John Holland launches ‘Women in Trades’ initiative

By
Updated: August 16, 2013

The NSW Minister for Women, Pru Goward, will today name five young women taking the first steps towards a career in construction with John Holland as part of their new ‘Women in Trades’ initiative.

“The establishment of the Women in Trades program shows John Holland’s commitment to supporting a workforce that is diverse and embraces equality for all,” said the Minister.

“I am certain that the girls who participate in this initiative will be empowered and find the information useful towards their aspirations to enter the construction industry.

“It is wonderful to see that John Holland recognises the importance of increasing the participation of women in non traditional trades. I hope many other companies follow this lead.”

The girls range from 15 to 18 years of age and are from a variety of schools in the south west of Sydney – from Picton to Liverpool areas.  John Holland’s Executive General Manager for Infrastructure, Chris Evans, said they are working with Women NSW and Supporting and Linking Tradeswomen (SALT) on the program, as a way to encourage women to take up entry level apprenticeships and traineeships in non-traditional trades with the business.

“Diversity is critical to our business and John Holland is constantly looking for new ways to attract women into our workforce,” Mr Evans said.

“The objective of this initiative is to encourage women to look at non-traditional trades that they may not otherwise consider. Our gender strategy is based on attracting, developing and retaining women within our business. The average female employee participation rates in construction are 11.8%, we are proud to note that John Holland’s participation rate at June 2013 is 15.6%.”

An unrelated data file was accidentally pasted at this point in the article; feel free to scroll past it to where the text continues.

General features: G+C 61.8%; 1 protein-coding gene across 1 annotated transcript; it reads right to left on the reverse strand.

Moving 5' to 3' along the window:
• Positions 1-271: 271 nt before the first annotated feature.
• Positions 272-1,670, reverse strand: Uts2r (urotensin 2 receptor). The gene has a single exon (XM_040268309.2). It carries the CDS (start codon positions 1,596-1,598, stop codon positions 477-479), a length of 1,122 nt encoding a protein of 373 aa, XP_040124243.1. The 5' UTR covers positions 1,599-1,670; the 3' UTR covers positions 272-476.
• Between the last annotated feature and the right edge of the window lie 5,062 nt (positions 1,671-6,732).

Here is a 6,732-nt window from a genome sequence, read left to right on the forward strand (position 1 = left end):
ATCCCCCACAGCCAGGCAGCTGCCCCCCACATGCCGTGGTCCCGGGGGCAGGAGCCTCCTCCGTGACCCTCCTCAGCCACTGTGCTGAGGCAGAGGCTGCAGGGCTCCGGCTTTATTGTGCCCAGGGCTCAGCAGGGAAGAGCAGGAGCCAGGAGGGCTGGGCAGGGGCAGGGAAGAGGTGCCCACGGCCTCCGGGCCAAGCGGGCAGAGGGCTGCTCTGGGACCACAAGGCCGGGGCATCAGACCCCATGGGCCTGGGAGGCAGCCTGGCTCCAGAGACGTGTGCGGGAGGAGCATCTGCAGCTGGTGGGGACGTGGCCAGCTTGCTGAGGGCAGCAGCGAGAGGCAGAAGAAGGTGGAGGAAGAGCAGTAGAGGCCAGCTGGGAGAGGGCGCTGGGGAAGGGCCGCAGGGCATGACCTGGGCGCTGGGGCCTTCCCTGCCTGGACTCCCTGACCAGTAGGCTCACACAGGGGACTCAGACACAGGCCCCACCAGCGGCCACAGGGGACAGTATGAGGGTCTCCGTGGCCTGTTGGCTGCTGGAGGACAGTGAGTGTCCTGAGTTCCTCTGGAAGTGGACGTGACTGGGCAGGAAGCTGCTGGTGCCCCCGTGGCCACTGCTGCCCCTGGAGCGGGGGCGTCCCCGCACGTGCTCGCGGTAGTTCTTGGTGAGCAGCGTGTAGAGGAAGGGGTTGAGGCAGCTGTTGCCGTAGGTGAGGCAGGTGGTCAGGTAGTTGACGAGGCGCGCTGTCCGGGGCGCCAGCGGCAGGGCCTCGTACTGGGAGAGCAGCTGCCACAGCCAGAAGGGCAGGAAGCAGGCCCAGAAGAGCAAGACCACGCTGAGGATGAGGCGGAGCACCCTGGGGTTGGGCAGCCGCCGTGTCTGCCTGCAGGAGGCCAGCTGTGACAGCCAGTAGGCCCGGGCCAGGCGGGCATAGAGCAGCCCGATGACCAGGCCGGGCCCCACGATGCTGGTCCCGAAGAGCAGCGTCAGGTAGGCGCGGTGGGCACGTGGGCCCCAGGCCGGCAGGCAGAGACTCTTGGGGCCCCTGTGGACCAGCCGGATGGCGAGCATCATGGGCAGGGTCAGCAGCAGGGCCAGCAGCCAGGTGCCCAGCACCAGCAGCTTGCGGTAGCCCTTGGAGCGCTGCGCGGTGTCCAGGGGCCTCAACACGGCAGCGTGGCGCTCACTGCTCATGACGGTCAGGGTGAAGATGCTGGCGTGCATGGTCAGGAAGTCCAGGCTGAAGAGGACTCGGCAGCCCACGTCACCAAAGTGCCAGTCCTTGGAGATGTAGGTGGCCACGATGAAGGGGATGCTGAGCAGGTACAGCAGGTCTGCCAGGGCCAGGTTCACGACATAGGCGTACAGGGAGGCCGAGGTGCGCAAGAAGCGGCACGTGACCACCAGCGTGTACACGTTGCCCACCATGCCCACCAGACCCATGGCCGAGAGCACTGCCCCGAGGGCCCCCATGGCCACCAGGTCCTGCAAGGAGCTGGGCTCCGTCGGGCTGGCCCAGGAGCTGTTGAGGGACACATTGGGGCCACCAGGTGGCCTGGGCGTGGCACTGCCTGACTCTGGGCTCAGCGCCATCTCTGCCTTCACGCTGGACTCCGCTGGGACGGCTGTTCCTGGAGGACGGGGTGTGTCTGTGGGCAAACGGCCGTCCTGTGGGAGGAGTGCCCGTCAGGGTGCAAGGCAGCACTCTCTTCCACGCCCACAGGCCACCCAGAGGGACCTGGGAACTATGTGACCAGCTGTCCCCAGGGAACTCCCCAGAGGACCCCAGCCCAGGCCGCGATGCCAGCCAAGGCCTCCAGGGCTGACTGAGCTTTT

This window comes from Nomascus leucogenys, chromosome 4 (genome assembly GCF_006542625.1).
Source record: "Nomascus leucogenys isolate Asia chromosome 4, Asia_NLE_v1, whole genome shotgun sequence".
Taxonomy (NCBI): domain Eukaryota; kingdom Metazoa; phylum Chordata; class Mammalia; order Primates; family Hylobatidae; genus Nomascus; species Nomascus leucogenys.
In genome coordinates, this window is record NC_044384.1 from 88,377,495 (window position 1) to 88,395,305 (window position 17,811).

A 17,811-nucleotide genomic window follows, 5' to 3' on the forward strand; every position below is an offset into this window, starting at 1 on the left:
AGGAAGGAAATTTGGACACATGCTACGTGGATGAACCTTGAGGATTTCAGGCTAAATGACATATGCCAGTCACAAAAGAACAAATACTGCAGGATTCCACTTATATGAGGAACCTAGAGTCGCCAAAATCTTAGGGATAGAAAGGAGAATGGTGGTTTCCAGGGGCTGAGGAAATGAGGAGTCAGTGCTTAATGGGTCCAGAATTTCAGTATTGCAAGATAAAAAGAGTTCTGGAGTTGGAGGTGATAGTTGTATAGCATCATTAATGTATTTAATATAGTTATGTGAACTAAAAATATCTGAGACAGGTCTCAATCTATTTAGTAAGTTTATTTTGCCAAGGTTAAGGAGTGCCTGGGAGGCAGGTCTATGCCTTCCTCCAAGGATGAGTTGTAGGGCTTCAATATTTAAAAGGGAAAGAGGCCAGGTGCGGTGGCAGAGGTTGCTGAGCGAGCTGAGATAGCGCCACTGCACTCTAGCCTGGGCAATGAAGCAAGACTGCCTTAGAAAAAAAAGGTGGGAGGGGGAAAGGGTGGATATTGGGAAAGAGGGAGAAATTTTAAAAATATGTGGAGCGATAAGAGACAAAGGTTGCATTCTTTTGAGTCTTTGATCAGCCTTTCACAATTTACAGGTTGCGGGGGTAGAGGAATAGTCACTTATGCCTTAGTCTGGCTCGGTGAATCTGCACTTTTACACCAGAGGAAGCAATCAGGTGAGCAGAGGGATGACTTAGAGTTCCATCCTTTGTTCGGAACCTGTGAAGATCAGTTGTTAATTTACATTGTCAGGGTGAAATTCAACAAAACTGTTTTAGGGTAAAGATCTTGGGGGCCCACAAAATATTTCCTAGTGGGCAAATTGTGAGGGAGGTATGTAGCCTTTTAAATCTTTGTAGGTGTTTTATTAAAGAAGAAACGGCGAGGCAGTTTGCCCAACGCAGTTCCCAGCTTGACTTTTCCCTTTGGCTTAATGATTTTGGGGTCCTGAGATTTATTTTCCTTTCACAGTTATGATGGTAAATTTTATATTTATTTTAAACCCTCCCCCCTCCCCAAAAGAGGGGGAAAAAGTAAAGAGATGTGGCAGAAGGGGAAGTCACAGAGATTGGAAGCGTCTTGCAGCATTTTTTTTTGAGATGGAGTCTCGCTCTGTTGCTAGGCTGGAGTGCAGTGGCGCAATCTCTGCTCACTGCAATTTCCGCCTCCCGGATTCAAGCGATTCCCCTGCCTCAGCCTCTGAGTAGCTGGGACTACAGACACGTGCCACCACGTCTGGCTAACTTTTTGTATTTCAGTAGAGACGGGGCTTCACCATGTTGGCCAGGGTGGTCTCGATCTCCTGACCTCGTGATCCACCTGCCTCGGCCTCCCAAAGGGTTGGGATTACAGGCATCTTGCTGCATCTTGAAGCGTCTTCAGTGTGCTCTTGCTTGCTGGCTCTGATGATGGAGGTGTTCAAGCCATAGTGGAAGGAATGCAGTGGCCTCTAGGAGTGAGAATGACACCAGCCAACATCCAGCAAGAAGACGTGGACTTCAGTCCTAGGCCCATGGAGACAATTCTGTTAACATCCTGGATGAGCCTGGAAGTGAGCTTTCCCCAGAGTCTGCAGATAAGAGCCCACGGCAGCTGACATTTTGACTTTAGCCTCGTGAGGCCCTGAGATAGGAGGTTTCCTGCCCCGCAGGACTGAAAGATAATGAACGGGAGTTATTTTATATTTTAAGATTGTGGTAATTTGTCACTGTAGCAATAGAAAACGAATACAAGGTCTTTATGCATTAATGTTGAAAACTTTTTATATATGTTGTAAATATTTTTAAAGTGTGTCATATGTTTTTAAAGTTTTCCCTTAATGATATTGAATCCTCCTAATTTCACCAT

“We take on apprentices each year, across various fields from carpentry to electrical. It would be great to see more and more women in these roles.”

SALT’s Fi Shewring said the ‘Women in Trades’ program has strong synergies with their own efforts to encourage young women to consider construction as a career option.  “We’re passionate about increasing the acceptance of women working in non-traditional trades,” Ms Shewring said.  “We welcome the efforts by companies like John Holland to demonstrate that a trade is a career option for anyone.”

The program involves 6 units from the Certificate II in Construction Pathways. Participants will undertake 5 days classroom training and 1 day per fortnight work experience at the Moorebank Unitsn Relocation (MUR) worksite at Holsworthy Army Barracks.  Successful participants may be offered ongoing employment in John Holland’s apprenticeship program.

Women NSW is developing strategies to encourage women and girls to undertake and complete training in non-traditional trades and to maintain employment as a tradesperson into the future.